4th Quarter 2018

Posted on March 8, 2019 · Posted in Newsletters

“…like it’s 1999” – Prince, September 24, 1982

With 2018 in the books, we reflect on a period of extended outperformance by large growth stocks.  History and academic research tell us that this trend is not sustainable, yet it has continued for another year.  Below is a diagram from Morningstar Research with the familiar nine box charts showing performance of each category over one, three and five years.  As you can quickly spot in the 1 Year chart on the left, large company growth was the only category with a positive return (green) in 2018 at 2.94%.  Further, small company value, at -16.61% turned in the worst performance.  Long term returns (20, 30, 50 or 100 years) would show a box chart almost the exact inverse of these.

We Have Been Here Before

The late 1990s (the dot.com era) was another span where growth dominated for an extended period.  At the peak, investors were still gobbling up shares of the tech companies even though they were overvalued by any standard.  In the end, the highly leveraged companies (i.e. Worldcom, Adelphia, AOL and Yahoo!) and ones with marginal business strategies (Pets.com, Webvan and Gadzoox) failed or became marginalized after the technology bust.  The stock prices of behemoths such as Cisco, Intel and GE have still failed to reach new highs after eighteen years.  Even software giants like Oracle and Microsoft would not reach new highs until late 2014 and 2016 respectively.

…and Before That

In the late sixties through early seventies, investors drove up the stock prices of another narrow group of growth stocks called the Nifty Fifty.  Again, the common refrain from stock brokers was “strong buy” with analysis pointing towards continued growth to support the excessive valuations.  Many survived and continued to thrive although they failed reach new highs for many years, such as Disney (14 years), Coca-Cola (13 years), 3M (13 years) and McDonalds (10 years).  Others, such as Eastman Kodak, Xerox, S.S. Kresge (later known as Kmart) and Sears lost their competitive advantages and never reached new highs. And still others vanished or were merged away at a fraction of their peak value, such as Emery Air, Simplicity Patterns, Schlitz and Louisiana Land.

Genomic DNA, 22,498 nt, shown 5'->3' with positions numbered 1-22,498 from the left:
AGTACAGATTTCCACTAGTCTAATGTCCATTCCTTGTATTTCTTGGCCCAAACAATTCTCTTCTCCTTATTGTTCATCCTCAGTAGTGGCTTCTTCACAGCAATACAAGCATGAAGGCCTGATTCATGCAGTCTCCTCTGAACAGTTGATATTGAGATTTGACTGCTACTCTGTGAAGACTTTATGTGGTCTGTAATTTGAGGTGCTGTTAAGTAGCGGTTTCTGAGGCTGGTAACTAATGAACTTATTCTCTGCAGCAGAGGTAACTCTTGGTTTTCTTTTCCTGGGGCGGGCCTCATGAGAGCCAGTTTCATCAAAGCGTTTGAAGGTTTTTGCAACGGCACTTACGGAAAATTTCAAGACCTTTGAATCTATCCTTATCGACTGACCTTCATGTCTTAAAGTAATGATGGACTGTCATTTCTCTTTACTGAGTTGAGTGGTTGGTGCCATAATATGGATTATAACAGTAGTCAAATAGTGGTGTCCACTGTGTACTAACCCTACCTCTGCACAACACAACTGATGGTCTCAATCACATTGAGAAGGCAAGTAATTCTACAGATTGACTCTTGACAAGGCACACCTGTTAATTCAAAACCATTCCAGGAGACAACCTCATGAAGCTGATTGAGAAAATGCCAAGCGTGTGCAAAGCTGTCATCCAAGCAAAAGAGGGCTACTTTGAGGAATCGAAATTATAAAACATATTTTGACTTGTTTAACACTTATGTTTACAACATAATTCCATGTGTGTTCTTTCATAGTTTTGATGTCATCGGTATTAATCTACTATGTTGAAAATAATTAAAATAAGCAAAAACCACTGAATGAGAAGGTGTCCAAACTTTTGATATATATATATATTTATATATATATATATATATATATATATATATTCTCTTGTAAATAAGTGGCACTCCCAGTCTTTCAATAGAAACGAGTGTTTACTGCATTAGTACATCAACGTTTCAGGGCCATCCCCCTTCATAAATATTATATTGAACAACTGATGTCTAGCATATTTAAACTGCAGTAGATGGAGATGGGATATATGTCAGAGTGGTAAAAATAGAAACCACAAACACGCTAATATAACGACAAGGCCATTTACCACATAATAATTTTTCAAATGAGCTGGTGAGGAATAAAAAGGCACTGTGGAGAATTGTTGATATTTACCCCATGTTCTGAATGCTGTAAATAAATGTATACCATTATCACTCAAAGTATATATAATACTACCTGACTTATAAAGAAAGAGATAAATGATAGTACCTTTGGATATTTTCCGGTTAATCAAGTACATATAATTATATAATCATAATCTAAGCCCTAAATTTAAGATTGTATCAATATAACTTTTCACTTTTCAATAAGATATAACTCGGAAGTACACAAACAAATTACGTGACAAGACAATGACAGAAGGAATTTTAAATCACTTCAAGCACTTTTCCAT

Good Companies Versus Good Investments

While many of the surviving companies of these bubbles have dominant franchises with strong cash flow, they did not justify the valuations that investors placed on them.  Further, the invincibility with which we view Amazon today, is similar to how investors perceived Walmart in the 90s, Sears in the 70s and Woolworth before that.  What can happen?  Competition can change comparative advantages quickly; think Blackberry, Nokia, Palm or Motorola.  Sometimes the government takes anti-trust action against monopolistic practices like they did to Microsoft.  In the end, these forces tend to be clear in hindsight but difficult to foresee.

We thank you very much for the trust you have placed in our firm.  Please do not hesitate to contact us with any questions.  Further, if your financial circumstances have changed, please call the office to set up an appointment to review your plan.

Best regards,

Shoreline Financial Advisors, LLC